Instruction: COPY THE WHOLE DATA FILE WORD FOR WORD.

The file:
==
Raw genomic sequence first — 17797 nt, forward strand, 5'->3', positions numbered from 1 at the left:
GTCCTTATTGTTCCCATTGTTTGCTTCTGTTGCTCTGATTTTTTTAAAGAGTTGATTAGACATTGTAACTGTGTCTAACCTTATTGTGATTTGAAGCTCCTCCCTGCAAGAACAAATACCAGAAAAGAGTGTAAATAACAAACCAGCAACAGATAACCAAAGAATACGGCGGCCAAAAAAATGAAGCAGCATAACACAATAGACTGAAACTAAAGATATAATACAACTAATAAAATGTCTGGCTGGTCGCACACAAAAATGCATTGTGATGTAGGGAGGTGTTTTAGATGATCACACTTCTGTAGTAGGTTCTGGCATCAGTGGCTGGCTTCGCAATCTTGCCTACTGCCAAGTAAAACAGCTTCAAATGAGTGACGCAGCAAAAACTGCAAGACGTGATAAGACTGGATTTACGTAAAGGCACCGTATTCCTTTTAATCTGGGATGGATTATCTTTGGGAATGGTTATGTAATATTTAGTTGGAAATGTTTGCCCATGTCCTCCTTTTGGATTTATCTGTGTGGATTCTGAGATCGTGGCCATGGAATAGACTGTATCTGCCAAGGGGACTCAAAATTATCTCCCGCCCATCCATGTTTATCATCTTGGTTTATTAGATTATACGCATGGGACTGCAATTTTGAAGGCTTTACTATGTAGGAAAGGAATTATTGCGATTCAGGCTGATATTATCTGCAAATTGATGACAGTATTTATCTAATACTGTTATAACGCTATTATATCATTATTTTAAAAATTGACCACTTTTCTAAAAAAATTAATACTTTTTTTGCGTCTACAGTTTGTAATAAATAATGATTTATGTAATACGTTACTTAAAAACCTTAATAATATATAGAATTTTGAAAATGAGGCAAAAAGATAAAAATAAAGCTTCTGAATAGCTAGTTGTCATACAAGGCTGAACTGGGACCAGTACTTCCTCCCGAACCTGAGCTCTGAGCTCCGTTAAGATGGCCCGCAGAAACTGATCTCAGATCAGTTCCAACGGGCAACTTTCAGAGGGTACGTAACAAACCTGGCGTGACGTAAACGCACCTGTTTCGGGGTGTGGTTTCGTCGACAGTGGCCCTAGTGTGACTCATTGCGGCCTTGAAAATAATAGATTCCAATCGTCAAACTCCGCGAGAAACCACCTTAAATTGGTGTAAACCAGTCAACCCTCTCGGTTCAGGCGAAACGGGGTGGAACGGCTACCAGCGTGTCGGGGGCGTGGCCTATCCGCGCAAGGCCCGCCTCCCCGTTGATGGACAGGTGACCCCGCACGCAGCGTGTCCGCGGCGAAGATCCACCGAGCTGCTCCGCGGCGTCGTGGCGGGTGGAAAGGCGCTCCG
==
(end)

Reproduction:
Raw genomic sequence first — 17797 nt, forward strand, 5'->3', positions numbered from 1 at the left:
GTCCTTATTGTTCCCATTGTTTGCTTCTGTTGCTCTGATTTTTTTAAAGAGTTGATTAGACATTGTAACTGTGTCTAACCTTATTGTGATTTGAAGCTCCTCCCTGCAAGAACAAATACCAGAAAAGAGTGTAAATAACAAACCAGCAACAGATAACCAAAGAATACGGCGGCCAAAAAAATGAAGCAGCATAACACAATAGACTGAAACTAAAGATATAATACAACTAATAAAATGTCTGGCTGGTCGCACACAAAAATGCATTGTGATGTAGGGAGGTGTTTTAGATGATCACACTTCTGTAGTAGGTTCTGGCATCAGTGGCTGGCTTCGCAATCTTGCCTACTGCCAAGTAAAACAGCTTCAAATGAGTGACGCAGCAAAAACTGCAAGACGTGATAAGACTGGATTTACGTAAAGGCACCGTATTCCTTTTAATCTGGGATGGATTATCTTTGGGAATGGTTATGTAATATTTAGTTGGAAATGTTTGCCCATGTCCTCCTTTTGGATTTATCTGTGTGGATTCTGAGATCGTGGCCATGGAATAGACTGTATCTGCCAAGGGGACTCAAAATTATCTCCCGCCCATCCATGTTTATCATCTTGGTTTATTAGATTATACGCATGGGACTGCAATTTTGAAGGCTTTACTATGTAGGAAAGGAATTATTGCGATTCAGGCTGATATTATCTGCAAATTGATGACAGTATTTATCTAATACTGTTATAACGCTATTATATCATTATTTTAAAAATTGACCACTTTTCTAAAAAAATTAATACTTTTTTTGCGTCTACAGTTTGTAATAAATAATGATTTATGTAATACGTTACTTAAAAACCTTAATAATATATAGAATTTTGAAAATGAGGCAAAAAGATAAAAATAAAGCTTCTGAATAGCTAGTTGTCATACAAGGCTGAACTGGGACCAGTACTTCCTCCCGAACCTGAGCTCTGAGCTCCGTTAAGATGGCCCGCAGAAACTGATCTCAGATCAGTTCCAACGGGCAACTTTCAGAGGGTACGTAACAAACCTGGCGTGACGTAAACGCACCTGTTTCGGGGTGTGGTTTCGTCGACAGTGGCCCTAGTGTGACTCATTGCGGCCTTGAAAATAATAGATTCCAATCGTCAAACTCCGCGAGAAACCACCTTAAATTGGTGTAAACCAGTCAACCCTCTCGGTTCAGGCGAAACGGGGTGGAACGGCTACCAGCGTGTCGGGGGCGTGGCCTATCCGCGCAAGGCCCGCCTCCCCGTTGATGGACAGGTGACCCCGCACGCAGCGTGTCCGCGGCGAAGATCCACCGAGCTGCTCCGCGGCGTCGTGGCGGGTGGAAAGGCGCTCCG